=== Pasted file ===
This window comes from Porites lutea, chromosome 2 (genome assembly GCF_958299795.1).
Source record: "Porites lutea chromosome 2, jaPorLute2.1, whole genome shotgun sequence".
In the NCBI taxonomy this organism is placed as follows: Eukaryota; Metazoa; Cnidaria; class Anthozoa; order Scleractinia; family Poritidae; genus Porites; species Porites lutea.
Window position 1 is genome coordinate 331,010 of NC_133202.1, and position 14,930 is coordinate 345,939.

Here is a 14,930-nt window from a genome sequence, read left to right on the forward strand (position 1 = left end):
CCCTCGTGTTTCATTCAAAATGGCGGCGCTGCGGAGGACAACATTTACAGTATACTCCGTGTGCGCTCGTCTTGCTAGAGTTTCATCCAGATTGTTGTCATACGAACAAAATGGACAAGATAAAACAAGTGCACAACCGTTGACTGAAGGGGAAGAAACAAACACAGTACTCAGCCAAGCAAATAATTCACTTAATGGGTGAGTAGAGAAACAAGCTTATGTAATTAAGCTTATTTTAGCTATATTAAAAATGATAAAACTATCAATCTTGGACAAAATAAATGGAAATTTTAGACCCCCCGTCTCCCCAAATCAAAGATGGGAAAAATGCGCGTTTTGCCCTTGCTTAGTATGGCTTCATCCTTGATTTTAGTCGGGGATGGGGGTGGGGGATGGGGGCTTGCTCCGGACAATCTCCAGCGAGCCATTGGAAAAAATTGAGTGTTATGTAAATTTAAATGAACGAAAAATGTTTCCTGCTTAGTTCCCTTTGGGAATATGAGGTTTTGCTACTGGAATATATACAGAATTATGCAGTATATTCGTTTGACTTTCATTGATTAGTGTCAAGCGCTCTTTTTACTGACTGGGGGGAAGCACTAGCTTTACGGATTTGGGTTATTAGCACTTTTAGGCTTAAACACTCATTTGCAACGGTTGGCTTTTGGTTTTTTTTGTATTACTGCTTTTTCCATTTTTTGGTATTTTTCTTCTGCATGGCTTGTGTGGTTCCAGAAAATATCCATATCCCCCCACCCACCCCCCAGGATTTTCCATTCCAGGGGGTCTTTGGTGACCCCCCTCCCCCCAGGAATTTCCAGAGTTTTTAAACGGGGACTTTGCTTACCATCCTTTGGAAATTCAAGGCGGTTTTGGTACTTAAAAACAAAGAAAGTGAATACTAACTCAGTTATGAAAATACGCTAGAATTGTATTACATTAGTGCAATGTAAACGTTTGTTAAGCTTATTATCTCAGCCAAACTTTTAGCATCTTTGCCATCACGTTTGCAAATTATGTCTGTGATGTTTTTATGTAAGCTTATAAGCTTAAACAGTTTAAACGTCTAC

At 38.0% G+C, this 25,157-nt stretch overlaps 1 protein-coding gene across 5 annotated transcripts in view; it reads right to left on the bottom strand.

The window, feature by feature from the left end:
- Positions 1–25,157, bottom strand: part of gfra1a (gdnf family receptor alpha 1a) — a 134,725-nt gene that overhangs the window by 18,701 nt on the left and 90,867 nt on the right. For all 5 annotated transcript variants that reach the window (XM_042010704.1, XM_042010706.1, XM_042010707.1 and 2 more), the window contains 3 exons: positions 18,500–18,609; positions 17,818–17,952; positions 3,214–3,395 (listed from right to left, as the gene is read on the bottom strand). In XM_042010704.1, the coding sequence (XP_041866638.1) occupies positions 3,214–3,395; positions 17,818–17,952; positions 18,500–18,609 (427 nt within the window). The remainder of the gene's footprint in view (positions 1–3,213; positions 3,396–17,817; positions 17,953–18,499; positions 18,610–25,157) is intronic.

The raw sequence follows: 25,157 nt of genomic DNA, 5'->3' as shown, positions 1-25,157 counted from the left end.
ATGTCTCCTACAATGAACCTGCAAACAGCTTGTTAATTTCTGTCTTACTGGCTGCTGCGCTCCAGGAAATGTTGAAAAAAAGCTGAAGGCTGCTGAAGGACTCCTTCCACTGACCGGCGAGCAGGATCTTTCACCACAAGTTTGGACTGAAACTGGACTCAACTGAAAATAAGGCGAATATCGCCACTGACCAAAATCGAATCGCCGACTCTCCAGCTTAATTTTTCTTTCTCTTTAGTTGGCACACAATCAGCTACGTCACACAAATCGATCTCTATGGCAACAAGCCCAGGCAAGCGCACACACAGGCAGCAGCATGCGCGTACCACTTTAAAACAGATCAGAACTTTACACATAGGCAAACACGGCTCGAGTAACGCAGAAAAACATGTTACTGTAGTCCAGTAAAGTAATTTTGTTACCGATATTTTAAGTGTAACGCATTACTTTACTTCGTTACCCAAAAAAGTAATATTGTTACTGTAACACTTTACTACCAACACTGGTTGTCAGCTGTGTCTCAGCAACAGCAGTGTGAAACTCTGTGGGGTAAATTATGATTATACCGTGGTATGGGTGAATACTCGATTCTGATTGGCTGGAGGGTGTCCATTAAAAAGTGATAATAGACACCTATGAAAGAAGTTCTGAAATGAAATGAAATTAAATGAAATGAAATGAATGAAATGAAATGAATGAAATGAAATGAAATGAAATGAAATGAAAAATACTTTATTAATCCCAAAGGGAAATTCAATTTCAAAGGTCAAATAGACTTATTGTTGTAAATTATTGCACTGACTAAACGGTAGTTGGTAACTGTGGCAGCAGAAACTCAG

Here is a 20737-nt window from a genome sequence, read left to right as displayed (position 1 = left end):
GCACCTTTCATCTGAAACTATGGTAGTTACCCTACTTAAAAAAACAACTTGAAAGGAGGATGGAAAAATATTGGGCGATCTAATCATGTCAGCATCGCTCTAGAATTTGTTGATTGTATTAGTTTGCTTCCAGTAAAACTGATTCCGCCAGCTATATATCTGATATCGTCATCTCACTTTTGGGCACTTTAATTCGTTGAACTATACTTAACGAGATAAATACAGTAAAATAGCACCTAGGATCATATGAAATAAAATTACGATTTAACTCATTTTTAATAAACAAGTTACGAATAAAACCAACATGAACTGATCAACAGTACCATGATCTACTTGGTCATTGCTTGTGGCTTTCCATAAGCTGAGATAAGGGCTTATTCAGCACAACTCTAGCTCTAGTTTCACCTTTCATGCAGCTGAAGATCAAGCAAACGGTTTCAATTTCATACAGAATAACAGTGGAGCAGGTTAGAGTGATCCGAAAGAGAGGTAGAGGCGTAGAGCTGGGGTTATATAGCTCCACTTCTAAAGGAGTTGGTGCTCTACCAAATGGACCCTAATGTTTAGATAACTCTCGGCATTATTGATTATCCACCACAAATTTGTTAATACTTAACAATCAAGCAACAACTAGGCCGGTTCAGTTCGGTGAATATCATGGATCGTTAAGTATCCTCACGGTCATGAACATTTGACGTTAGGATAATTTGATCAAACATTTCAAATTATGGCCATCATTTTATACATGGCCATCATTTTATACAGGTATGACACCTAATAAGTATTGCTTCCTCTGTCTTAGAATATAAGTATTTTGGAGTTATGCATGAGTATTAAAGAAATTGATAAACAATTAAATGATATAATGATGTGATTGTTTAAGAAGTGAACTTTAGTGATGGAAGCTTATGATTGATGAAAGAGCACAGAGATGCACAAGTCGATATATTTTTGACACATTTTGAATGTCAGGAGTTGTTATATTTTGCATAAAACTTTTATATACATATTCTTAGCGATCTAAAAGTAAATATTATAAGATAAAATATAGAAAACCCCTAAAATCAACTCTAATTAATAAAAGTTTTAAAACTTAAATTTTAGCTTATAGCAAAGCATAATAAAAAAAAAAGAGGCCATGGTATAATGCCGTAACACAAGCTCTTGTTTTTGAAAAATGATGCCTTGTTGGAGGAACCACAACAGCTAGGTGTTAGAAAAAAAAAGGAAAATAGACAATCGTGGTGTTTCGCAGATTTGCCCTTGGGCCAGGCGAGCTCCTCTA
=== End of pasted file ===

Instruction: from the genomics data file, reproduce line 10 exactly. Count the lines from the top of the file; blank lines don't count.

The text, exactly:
The raw sequence follows: 25,157 nt of genomic DNA, 5'->3' as shown, positions 1-25,157 counted from the left end.